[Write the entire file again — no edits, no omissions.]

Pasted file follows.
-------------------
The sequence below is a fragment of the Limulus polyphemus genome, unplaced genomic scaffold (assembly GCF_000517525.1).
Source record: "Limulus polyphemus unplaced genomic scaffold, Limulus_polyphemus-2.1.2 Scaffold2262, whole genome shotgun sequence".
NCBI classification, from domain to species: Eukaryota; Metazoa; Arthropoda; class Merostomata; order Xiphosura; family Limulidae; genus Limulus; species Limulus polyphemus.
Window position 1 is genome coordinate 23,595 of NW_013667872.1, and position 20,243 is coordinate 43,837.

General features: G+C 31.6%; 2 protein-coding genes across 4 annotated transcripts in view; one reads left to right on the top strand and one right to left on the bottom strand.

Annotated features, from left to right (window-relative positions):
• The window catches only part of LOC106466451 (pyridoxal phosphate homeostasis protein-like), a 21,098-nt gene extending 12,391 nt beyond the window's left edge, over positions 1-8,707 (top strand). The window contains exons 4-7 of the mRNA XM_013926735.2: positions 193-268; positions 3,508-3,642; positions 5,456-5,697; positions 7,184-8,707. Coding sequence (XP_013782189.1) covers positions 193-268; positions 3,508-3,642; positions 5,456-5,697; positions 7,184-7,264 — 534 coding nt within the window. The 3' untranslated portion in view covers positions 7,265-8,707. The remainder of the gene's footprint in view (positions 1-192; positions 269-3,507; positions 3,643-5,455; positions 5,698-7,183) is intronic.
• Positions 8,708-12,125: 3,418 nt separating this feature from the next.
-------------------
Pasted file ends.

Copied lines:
The sequence below is a fragment of the Limulus polyphemus genome, unplaced genomic scaffold (assembly GCF_000517525.1).
Source record: "Limulus polyphemus unplaced genomic scaffold, Limulus_polyphemus-2.1.2 Scaffold2262, whole genome shotgun sequence".
NCBI classification, from domain to species: Eukaryota; Metazoa; Arthropoda; class Merostomata; order Xiphosura; family Limulidae; genus Limulus; species Limulus polyphemus.
Window position 1 is genome coordinate 23,595 of NW_013667872.1, and position 20,243 is coordinate 43,837.

General features: G+C 31.6%; 2 protein-coding genes across 4 annotated transcripts in view; one reads left to right on the top strand and one right to left on the bottom strand.

Annotated features, from left to right (window-relative positions):
• The window catches only part of LOC106466451 (pyridoxal phosphate homeostasis protein-like), a 21,098-nt gene extending 12,391 nt beyond the window's left edge, over positions 1-8,707 (top strand). The window contains exons 4-7 of the mRNA XM_013926735.2: positions 193-268; positions 3,508-3,642; positions 5,456-5,697; positions 7,184-8,707. Coding sequence (XP_013782189.1) covers positions 193-268; positions 3,508-3,642; positions 5,456-5,697; positions 7,184-7,264 — 534 coding nt within the window. The 3' untranslated portion in view covers positions 7,265-8,707. The remainder of the gene's footprint in view (positions 1-192; positions 269-3,507; positions 3,643-5,455; positions 5,698-7,183) is intronic.
• Positions 8,708-12,125: 3,418 nt separating this feature from the next.